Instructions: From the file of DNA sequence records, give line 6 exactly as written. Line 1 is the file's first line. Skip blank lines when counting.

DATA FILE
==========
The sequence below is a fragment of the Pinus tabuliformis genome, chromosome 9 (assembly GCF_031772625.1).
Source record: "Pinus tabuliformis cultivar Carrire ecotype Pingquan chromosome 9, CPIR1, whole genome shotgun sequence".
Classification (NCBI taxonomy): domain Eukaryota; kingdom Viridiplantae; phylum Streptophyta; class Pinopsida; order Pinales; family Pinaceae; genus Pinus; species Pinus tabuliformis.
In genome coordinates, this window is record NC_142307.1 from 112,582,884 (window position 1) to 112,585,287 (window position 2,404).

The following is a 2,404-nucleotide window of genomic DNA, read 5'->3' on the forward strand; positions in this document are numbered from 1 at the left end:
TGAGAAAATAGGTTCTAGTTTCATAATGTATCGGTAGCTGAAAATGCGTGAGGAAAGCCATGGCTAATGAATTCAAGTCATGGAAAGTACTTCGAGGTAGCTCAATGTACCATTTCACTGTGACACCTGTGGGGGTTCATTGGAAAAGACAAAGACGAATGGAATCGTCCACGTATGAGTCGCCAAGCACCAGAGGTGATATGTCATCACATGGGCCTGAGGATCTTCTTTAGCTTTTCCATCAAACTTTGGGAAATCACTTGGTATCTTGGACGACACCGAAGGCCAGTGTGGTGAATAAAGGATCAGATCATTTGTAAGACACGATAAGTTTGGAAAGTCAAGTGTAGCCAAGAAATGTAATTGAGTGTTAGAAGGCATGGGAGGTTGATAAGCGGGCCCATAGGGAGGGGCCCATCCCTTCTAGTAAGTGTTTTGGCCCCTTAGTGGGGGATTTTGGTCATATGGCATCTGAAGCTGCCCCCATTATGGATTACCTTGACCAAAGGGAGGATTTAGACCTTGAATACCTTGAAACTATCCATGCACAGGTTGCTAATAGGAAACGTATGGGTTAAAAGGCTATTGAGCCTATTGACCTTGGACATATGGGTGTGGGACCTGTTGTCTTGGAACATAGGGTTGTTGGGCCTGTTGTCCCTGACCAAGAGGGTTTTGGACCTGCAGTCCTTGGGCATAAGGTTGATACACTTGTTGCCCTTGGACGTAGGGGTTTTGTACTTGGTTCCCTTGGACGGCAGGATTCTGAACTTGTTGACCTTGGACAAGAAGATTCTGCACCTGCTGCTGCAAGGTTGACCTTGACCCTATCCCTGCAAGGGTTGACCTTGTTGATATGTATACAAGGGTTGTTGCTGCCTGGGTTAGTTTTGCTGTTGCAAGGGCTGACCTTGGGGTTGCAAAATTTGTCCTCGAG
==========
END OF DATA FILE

TGAGAAAATAGGTTCTAGTTTCATAATGTATCGGTAGCTGAAAATGCGTGAGGAAAGCCATGGCTAATGAATTCAAGTCATGGAAAGTACTTCGAGGTAGCTCAATGTACCATTTCACTGTGACACCTGTGGGGGTTCATTGGAAAAGACAAAGACGAATGGAATCGTCCACGTATGAGTCGCCAAGCACCAGAGGTGATATGTCATCACATGGGCCTGAGGATCTTCTTTAGCTTTTCCATCAAACTTTGGGAAATCACTTGGTATCTTGGACGACACCGAAGGCCAGTGTGGTGAATAAAGGATCAGATCATTTGTAAGACACGATAAGTTTGGAAAGTCAAGTGTAGCCAAGAAATGTAATTGAGTGTTAGAAGGCATGGGAGGTTGATAAGCGGGCCCATAGGGAGGGGCCCATCCCTTCTAGTAAGTGTTTTGGCCCCTTAGTGGGGGATTTTGGTCATATGGCATCTGAAGCTGCCCCCATTATGGATTACCTTGACCAAAGGGAGGATTTAGACCTTGAATACCTTGAAACTATCCATGCACAGGTTGCTAATAGGAAACGTATGGGTTAAAAGGCTATTGAGCCTATTGACCTTGGACATATGGGTGTGGGACCTGTTGTCTTGGAACATAGGGTTGTTGGGCCTGTTGTCCCTGACCAAGAGGGTTTTGGACCTGCAGTCCTTGGGCATAAGGTTGATACACTTGTTGCCCTTGGACGTAGGGGTTTTGTACTTGGTTCCCTTGGACGGCAGGATTCTGAACTTGTTGACCTTGGACAAGAAGATTCTGCACCTGCTGCTGCAAGGTTGACCTTGACCCTATCCCTGCAAGGGTTGACCTTGTTGATATGTATACAAGGGTTGTTGCTGCCTGGGTTAGTTTTGCTGTTGCAAGGGCTGACCTTGGGGTTGCAAAATTTGTCCTCGAG